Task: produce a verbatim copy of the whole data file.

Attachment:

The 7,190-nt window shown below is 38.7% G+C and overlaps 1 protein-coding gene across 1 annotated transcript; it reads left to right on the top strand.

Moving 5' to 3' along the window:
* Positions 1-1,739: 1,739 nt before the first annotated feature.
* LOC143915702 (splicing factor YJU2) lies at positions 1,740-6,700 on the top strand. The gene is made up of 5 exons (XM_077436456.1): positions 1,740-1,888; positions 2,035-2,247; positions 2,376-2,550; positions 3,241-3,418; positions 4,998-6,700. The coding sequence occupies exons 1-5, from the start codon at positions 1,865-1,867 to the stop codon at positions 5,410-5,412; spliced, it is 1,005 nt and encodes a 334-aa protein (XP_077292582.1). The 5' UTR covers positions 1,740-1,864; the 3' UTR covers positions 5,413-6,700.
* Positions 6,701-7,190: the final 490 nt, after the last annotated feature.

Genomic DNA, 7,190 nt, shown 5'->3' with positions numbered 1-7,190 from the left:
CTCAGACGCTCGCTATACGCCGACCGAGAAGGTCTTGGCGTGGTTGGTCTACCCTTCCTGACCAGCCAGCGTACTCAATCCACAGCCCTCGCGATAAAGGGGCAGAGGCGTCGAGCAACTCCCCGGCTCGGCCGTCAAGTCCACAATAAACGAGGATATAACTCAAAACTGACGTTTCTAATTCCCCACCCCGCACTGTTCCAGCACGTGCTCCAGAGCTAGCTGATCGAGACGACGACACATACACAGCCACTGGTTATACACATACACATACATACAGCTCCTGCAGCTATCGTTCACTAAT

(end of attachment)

The 7,190-nt window shown below is 38.7% G+C and overlaps 1 protein-coding gene across 1 annotated transcript; it reads left to right on the top strand.

Moving 5' to 3' along the window:
* Positions 1-1,739: 1,739 nt before the first annotated feature.
* LOC143915702 (splicing factor YJU2) lies at positions 1,740-6,700 on the top strand. The gene is made up of 5 exons (XM_077436456.1): positions 1,740-1,888; positions 2,035-2,247; positions 2,376-2,550; positions 3,241-3,418; positions 4,998-6,700. The coding sequence occupies exons 1-5, from the start codon at positions 1,865-1,867 to the stop codon at positions 5,410-5,412; spliced, it is 1,005 nt and encodes a 334-aa protein (XP_077292582.1). The 5' UTR covers positions 1,740-1,864; the 3' UTR covers positions 5,413-6,700.
* Positions 6,701-7,190: the final 490 nt, after the last annotated feature.

Genomic DNA, 7,190 nt, shown 5'->3' with positions numbered 1-7,190 from the left:
CTCAGACGCTCGCTATACGCCGACCGAGAAGGTCTTGGCGTGGTTGGTCTACCCTTCCTGACCAGCCAGCGTACTCAATCCACAGCCCTCGCGATAAAGGGGCAGAGGCGTCGAGCAACTCCCCGGCTCGGCCGTCAAGTCCACAATAAACGAGGATATAACTCAAAACTGACGTTTCTAATTCCCCACCCCGCACTGTTCCAGCACGTGCTCCAGAGCTAGCTGATCGAGACGACGACACATACACAGCCACTGGTTATACACATACACATACATACAGCTCCTGCAGCTATCGTTCACTAAT